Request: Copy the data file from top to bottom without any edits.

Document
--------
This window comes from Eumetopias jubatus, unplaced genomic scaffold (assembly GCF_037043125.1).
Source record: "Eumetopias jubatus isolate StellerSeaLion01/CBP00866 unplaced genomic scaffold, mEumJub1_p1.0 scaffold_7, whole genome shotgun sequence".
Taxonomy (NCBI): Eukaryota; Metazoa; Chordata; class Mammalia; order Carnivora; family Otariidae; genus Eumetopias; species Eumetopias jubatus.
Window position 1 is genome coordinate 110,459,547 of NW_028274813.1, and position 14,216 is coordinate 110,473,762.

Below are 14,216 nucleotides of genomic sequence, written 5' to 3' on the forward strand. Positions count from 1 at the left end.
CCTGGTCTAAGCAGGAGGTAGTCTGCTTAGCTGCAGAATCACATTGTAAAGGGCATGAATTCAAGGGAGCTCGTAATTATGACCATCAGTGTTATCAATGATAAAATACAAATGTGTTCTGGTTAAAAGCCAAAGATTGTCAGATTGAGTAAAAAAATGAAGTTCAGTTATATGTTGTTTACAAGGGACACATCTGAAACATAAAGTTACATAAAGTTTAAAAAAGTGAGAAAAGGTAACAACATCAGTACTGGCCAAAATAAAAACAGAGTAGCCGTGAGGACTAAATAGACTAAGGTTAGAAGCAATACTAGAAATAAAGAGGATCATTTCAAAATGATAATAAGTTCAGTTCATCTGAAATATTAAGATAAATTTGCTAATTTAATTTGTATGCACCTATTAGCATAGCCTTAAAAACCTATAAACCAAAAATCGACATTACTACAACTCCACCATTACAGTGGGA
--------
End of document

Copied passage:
This window comes from Eumetopias jubatus, unplaced genomic scaffold (assembly GCF_037043125.1).
Source record: "Eumetopias jubatus isolate StellerSeaLion01/CBP00866 unplaced genomic scaffold, mEumJub1_p1.0 scaffold_7, whole genome shotgun sequence".
Taxonomy (NCBI): Eukaryota; Metazoa; Chordata; class Mammalia; order Carnivora; family Otariidae; genus Eumetopias; species Eumetopias jubatus.
Window position 1 is genome coordinate 110,459,547 of NW_028274813.1, and position 14,216 is coordinate 110,473,762.

Below are 14,216 nucleotides of genomic sequence, written 5' to 3' on the forward strand. Positions count from 1 at the left end.
CCTGGTCTAAGCAGGAGGTAGTCTGCTTAGCTGCAGAATCACATTGTAAAGGGCATGAATTCAAGGGAGCTCGTAATTATGACCATCAGTGTTATCAATGATAAAATACAAATGTGTTCTGGTTAAAAGCCAAAGATTGTCAGATTGAGTAAAAAAATGAAGTTCAGTTATATGTTGTTTACAAGGGACACATCTGAAACATAAAGTTACATAAAGTTTAAAAAAGTGAGAAAAGGTAACAACATCAGTACTGGCCAAAATAAAAACAGAGTAGCCGTGAGGACTAAATAGACTAAGGTTAGAAGCAATACTAGAAATAAAGAGGATCATTTCAAAATGATAATAAGTTCAGTTCATCTGAAATATTAAGATAAATTTGCTAATTTAATTTGTATGCACCTATTAGCATAGCCTTAAAAACCTATAAACCAAAAATCGACATTACTACAACTCCACCATTACAGTGGGA